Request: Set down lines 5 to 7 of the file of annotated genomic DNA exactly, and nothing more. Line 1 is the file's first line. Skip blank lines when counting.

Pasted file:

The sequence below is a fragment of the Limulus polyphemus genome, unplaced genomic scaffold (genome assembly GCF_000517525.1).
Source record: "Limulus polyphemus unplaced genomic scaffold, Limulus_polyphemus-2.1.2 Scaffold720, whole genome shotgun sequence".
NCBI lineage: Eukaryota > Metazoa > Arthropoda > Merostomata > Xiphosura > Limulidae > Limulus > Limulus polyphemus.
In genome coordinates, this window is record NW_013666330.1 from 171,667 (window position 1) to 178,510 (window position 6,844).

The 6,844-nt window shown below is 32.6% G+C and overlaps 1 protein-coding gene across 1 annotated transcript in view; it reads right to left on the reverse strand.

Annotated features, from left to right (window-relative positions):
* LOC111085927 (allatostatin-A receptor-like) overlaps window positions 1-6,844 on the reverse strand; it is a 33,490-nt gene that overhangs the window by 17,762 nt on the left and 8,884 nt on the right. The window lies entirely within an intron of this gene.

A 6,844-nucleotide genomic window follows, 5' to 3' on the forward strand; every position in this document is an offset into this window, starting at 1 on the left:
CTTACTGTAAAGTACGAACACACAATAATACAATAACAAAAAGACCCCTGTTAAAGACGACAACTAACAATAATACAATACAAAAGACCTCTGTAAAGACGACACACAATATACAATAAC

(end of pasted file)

The 6,844-nt window shown below is 32.6% G+C and overlaps 1 protein-coding gene across 1 annotated transcript in view; it reads right to left on the reverse strand.

Annotated features, from left to right (window-relative positions):
* LOC111085927 (allatostatin-A receptor-like) overlaps window positions 1-6,844 on the reverse strand; it is a 33,490-nt gene that overhangs the window by 17,762 nt on the left and 8,884 nt on the right. The window lies entirely within an intron of this gene.